(Mostly) Paleo Dan Dan Noodles
If anyone else out there lives in Philly, you may have heard rave reviews of, or had the pleasure of enjoying, the Dan Dan Noodles at Han Dynasty. If you haven’t, I will try describing this dish to you, however my words will just not do it justice.
Dan Dan noodles are a Szechuan delight. A peanuty, porky, spicy bowl of awesome. The heat, made from two kinds of Szechuan peppercorn, is like nothing you’ve had before. The red peppercorn gives the dish a slight floral taste, with a more typical up front spice-factor. However, the green peppercorn creates less of an in-your-face, tear-inducing kick, and feels more like a diluted Novocain shot to the taste buds. So, once you take a pause from slurping down the delicious savory noodles, its as if your salivary glands have all sprung a leak. Its terrific and tingly, and you’ll want to keep going back for more.
Scott and I are, like many, huge fans of Han Dynasty. However, in keeping mostly Paleo, we reserve it for the rare occasion. So when we set out to create our own Dan Dan Noodles this weekend, we decided to make a few easy swaps to a great recipe from Lady and Pups, and make our noodles more diet-friendly. The result was great! One issue we ran into was that we couldn’t find the green Szechuan peppercorn, so we used regular green peppercorn instead. However, I will list the Szechuan variety in our recipe so that, should you have more luck than we did, you get the full effect of the spice. Another slight issue was the inclusion of douban chili bean paste; A paste made from broad beans, soy and chili, which is somewhat of a departure for us because we typically avoid soy and beans. However, with only a few tablespoons of the stuff and the fact that it is fermented (fermented legumes are a little more acceptable in the Paleo diet), we made an exception. You may be able to find a better brand of the stuff than we did, as I have read there are some varieties that don’t use soy at all.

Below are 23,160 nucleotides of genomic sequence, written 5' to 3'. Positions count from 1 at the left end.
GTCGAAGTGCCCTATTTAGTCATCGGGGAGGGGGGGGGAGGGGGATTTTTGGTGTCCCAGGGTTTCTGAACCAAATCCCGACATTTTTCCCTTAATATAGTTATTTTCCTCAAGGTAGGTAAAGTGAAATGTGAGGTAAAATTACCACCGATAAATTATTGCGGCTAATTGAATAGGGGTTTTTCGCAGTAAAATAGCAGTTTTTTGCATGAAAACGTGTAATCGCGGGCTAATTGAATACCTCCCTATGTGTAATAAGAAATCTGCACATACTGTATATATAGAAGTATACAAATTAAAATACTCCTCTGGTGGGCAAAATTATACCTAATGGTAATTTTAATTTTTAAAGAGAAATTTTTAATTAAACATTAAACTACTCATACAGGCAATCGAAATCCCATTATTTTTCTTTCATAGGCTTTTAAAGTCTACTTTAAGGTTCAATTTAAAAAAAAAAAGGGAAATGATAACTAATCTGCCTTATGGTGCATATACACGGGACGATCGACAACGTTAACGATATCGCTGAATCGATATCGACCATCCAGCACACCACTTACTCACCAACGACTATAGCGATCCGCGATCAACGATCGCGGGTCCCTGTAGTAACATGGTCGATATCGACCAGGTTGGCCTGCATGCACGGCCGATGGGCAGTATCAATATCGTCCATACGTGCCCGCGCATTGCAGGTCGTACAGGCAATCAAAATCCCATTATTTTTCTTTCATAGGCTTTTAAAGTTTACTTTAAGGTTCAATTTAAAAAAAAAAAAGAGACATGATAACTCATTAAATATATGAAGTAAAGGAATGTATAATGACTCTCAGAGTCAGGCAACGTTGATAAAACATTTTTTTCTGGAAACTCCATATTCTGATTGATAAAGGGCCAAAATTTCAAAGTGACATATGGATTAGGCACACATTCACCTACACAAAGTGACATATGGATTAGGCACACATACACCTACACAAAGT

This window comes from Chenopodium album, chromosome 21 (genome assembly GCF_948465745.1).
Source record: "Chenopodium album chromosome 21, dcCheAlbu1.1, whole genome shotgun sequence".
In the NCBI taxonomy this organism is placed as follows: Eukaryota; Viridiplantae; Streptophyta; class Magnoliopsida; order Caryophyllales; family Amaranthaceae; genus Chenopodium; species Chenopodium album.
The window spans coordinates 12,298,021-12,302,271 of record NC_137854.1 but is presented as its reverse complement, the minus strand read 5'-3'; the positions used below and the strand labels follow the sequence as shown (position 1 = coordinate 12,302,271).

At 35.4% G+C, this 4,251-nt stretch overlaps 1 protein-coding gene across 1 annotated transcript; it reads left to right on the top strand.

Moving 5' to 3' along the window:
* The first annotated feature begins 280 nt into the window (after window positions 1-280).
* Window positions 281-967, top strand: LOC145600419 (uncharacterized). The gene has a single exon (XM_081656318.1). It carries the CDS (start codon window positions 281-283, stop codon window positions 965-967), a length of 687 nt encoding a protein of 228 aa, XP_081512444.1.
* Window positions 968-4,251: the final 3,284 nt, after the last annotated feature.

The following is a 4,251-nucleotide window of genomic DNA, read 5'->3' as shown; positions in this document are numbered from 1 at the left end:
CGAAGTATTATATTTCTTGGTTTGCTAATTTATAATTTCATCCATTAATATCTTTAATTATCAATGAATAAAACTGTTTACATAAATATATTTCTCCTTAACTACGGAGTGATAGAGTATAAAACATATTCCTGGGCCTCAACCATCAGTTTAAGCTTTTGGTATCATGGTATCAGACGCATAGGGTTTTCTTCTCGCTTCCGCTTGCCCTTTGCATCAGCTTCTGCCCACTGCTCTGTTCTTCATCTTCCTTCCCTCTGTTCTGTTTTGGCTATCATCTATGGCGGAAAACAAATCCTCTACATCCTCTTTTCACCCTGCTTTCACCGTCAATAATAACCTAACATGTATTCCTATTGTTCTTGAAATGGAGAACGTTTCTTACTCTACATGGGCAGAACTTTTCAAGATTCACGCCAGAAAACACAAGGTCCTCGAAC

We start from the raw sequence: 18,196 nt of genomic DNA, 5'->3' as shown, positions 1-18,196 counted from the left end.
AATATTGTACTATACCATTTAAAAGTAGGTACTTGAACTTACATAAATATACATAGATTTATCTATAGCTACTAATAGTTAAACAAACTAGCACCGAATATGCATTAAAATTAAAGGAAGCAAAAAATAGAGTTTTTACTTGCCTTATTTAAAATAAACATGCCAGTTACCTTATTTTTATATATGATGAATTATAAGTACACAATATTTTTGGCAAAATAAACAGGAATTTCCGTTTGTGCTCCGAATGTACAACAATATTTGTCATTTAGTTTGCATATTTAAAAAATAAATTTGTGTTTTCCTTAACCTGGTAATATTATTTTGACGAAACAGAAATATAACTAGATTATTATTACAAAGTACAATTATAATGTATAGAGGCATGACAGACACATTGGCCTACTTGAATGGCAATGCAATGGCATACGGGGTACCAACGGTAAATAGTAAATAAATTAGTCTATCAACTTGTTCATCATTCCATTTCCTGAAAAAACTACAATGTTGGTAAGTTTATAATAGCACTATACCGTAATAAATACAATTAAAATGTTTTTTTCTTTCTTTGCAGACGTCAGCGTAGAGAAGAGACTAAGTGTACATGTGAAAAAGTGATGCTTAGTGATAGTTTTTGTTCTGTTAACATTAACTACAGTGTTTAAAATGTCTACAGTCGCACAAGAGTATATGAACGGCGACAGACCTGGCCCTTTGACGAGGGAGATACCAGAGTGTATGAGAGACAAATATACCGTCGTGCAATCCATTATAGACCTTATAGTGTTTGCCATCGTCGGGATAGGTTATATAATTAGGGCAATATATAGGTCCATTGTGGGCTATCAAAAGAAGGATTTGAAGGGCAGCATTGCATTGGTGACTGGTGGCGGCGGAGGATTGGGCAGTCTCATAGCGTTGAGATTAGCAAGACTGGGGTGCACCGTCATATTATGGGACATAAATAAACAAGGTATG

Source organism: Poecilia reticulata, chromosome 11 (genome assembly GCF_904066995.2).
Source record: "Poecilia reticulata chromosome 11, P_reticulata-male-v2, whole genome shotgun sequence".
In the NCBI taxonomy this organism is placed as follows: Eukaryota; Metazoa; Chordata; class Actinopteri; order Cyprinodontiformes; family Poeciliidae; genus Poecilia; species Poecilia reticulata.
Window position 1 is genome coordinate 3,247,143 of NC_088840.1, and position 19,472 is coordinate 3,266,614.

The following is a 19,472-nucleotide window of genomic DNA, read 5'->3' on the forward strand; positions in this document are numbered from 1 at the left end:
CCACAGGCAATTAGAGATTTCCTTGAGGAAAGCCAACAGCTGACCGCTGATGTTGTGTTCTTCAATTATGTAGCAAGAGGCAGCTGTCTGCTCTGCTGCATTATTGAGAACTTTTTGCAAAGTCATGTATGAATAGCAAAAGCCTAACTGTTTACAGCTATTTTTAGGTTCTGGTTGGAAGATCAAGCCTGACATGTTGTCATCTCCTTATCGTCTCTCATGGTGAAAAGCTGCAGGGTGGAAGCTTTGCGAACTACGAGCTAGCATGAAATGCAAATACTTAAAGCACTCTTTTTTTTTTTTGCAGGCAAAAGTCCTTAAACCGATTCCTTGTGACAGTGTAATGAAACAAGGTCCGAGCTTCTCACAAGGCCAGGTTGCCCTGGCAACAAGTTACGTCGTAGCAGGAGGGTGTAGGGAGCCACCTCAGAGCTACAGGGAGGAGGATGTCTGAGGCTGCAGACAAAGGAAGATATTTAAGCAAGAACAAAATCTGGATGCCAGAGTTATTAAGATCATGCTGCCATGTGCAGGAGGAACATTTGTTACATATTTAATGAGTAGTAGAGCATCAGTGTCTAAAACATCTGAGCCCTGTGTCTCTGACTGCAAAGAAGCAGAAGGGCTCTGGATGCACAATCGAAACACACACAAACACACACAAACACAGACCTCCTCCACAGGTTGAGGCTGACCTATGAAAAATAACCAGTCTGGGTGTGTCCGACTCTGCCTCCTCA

Aside from the two small issues above, the “Paleoification” of this recipe was a breeze. We used yam noodles as a base (if you haven’t tried these, get on it! They can be found in the refrigerated produce section of the Asian supermarket), swapped almond butter for peanut, coconut aminos for soy sauce, and used light olive oil instead of vegetable oil.
Paleo Dan Dan Noodles (makes 2 servings)
For the chili oil:
- 1/2 cup of light olive oil
- 1 scallion, cut into segments
- 2 slices of ginger
- 2 garlic, smashed
- 2 star anise
- 1 small piece of cinnamon, approx 1″
- 3 tsp of sichuan green peppercorn, slightly crushed with mortar and pestle
- 1 tsp of sichuan red peppercorn, slightly crushed with mortar and pestle
- 2 1/2 tbsp of chili flakes
- 1/8 tsp of ground coriander
- 1/8 tsp of ground cumin
For the sauce:
- 1/2 lb of ground pork
- 1 tsp of coconut aminos
- 1 tsp of sesame oil
- 4 garlic
- 1 piece of ginger, approx 1 tbsp
- 3 tbsp of douban chili bean paste
- 3 1/2 tbsp almond butter
- 1/2 tsp of ground sichuan red peppercorn (grind it in a mortar and pestle, and then sift out the hulls with a fine mesh strainer)
- 2 tbsp of Shaoxing rice wine
- 1 1/2 cups low-sodium chicken stock
- 1/2 tsp of ground white pepper
- 1 package yam noodles
- sliced almonds and scallions as garnish
Make the chili oil (you can do this ahead of time). Combine olive oil, scallion, ginger, garlic, star anise, cinnamon, green peppercorn and red peppercorn in a small sauce pan. Set over medium heat and fry ingredients until the garlic and scallion are slightly browned. Add the chili flakes, ground coriander and cumin. Let simmer another minute, then turn off the heat and set it aside to allow the flavors to steep. The longer it sits, the spicier it’ll be!
You can also make the sauce paste ahead of time. In a food processor, combine the garlic, ginger, douban paste, almond butter, and ground peppercorn. Blend until it forms a smooth paste. Set aside.
Heat 1 tbsp olive oil in a stock pot or deep skillet over medium-high heat. Add the ground pork, coconut aminos and sesame oil, and cook until the meat has browned slightly. Add the sauce paste and cook, while stirring, until its fragrant and browned a bit more. Add the rice wine and chicken stock to deglaze the pan and let come to a simmer. Add the white pepper and cook 5 more minutes.
Rinse the yam noodles and divide into two bowls. Heat them up in the microwave for 2 minutes or so, then divide the sauce evenly over the noodles. Top with sliced almonds and scallions, and a drizzle or two of the chili oil to taste. I also served mine with sautéed bok choy just to add some extra veg!